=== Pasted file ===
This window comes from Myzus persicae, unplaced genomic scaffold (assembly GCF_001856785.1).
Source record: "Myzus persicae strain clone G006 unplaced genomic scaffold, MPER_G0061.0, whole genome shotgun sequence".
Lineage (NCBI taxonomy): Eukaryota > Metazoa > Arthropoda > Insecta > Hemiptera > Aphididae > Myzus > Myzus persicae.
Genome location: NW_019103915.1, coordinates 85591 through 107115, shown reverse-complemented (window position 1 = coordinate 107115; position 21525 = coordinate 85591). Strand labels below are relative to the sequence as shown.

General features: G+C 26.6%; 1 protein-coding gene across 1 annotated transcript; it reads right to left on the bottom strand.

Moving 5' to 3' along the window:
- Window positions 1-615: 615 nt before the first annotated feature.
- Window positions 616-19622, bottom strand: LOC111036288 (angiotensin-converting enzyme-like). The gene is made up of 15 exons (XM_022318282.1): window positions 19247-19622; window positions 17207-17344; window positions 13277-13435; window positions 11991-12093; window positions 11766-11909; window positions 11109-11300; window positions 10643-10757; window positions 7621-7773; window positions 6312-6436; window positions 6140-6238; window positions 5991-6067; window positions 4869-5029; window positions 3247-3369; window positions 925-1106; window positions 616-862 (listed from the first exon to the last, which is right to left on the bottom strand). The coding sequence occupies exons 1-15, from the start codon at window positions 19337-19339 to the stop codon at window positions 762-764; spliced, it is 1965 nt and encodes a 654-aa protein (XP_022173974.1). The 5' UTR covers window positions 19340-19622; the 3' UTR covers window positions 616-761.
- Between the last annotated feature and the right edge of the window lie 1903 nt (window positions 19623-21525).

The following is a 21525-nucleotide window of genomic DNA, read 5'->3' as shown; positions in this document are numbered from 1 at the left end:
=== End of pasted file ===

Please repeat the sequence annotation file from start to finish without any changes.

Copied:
This window comes from Myzus persicae, unplaced genomic scaffold (assembly GCF_001856785.1).
Source record: "Myzus persicae strain clone G006 unplaced genomic scaffold, MPER_G0061.0, whole genome shotgun sequence".
Lineage (NCBI taxonomy): Eukaryota > Metazoa > Arthropoda > Insecta > Hemiptera > Aphididae > Myzus > Myzus persicae.
Genome location: NW_019103915.1, coordinates 85591 through 107115, shown reverse-complemented (window position 1 = coordinate 107115; position 21525 = coordinate 85591). Strand labels below are relative to the sequence as shown.

General features: G+C 26.6%; 1 protein-coding gene across 1 annotated transcript; it reads right to left on the bottom strand.

Moving 5' to 3' along the window:
- Window positions 1-615: 615 nt before the first annotated feature.
- Window positions 616-19622, bottom strand: LOC111036288 (angiotensin-converting enzyme-like). The gene is made up of 15 exons (XM_022318282.1): window positions 19247-19622; window positions 17207-17344; window positions 13277-13435; window positions 11991-12093; window positions 11766-11909; window positions 11109-11300; window positions 10643-10757; window positions 7621-7773; window positions 6312-6436; window positions 6140-6238; window positions 5991-6067; window positions 4869-5029; window positions 3247-3369; window positions 925-1106; window positions 616-862 (listed from the first exon to the last, which is right to left on the bottom strand). The coding sequence occupies exons 1-15, from the start codon at window positions 19337-19339 to the stop codon at window positions 762-764; spliced, it is 1965 nt and encodes a 654-aa protein (XP_022173974.1). The 5' UTR covers window positions 19340-19622; the 3' UTR covers window positions 616-761.
- Between the last annotated feature and the right edge of the window lie 1903 nt (window positions 19623-21525).

The following is a 21525-nucleotide window of genomic DNA, read 5'->3' as shown; positions in this document are numbered from 1 at the left end: